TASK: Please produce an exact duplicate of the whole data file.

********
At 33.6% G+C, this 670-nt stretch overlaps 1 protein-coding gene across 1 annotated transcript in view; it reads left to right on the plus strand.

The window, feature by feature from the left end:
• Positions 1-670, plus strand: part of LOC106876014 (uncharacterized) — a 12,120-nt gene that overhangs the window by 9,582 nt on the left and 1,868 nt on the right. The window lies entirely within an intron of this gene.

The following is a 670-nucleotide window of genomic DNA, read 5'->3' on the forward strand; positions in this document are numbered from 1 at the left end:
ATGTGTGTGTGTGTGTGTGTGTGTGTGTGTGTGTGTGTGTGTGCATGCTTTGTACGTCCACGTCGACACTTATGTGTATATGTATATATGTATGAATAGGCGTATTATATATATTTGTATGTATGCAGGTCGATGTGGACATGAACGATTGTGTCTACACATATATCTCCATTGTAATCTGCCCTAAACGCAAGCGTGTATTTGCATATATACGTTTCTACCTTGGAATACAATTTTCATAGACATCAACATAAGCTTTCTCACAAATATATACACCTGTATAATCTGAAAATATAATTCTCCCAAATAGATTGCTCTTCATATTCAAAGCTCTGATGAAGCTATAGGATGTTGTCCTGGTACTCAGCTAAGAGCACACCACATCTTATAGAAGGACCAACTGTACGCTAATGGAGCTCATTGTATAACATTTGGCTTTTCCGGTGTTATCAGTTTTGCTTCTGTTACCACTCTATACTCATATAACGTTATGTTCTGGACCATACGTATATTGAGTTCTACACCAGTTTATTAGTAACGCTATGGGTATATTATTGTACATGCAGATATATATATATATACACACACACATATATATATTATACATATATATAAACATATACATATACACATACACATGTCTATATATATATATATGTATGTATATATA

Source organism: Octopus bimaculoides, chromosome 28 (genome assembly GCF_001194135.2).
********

At 33.6% G+C, this 670-nt stretch overlaps 1 protein-coding gene across 1 annotated transcript in view; it reads left to right on the plus strand.

The window, feature by feature from the left end:
• Positions 1-670, plus strand: part of LOC106876014 (uncharacterized) — a 12,120-nt gene that overhangs the window by 9,582 nt on the left and 1,868 nt on the right. The window lies entirely within an intron of this gene.

The following is a 670-nucleotide window of genomic DNA, read 5'->3' on the forward strand; positions in this document are numbered from 1 at the left end:
ATGTGTGTGTGTGTGTGTGTGTGTGTGTGTGTGTGTGTGTGTGCATGCTTTGTACGTCCACGTCGACACTTATGTGTATATGTATATATGTATGAATAGGCGTATTATATATATTTGTATGTATGCAGGTCGATGTGGACATGAACGATTGTGTCTACACATATATCTCCATTGTAATCTGCCCTAAACGCAAGCGTGTATTTGCATATATACGTTTCTACCTTGGAATACAATTTTCATAGACATCAACATAAGCTTTCTCACAAATATATACACCTGTATAATCTGAAAATATAATTCTCCCAAATAGATTGCTCTTCATATTCAAAGCTCTGATGAAGCTATAGGATGTTGTCCTGGTACTCAGCTAAGAGCACACCACATCTTATAGAAGGACCAACTGTACGCTAATGGAGCTCATTGTATAACATTTGGCTTTTCCGGTGTTATCAGTTTTGCTTCTGTTACCACTCTATACTCATATAACGTTATGTTCTGGACCATACGTATATTGAGTTCTACACCAGTTTATTAGTAACGCTATGGGTATATTATTGTACATGCAGATATATATATATATACACACACACATATATATATTATACATATATATAAACATATACATATACACATACACATGTCTATATATATATATATGTATGTATATATA

Source organism: Octopus bimaculoides, chromosome 28 (genome assembly GCF_001194135.2).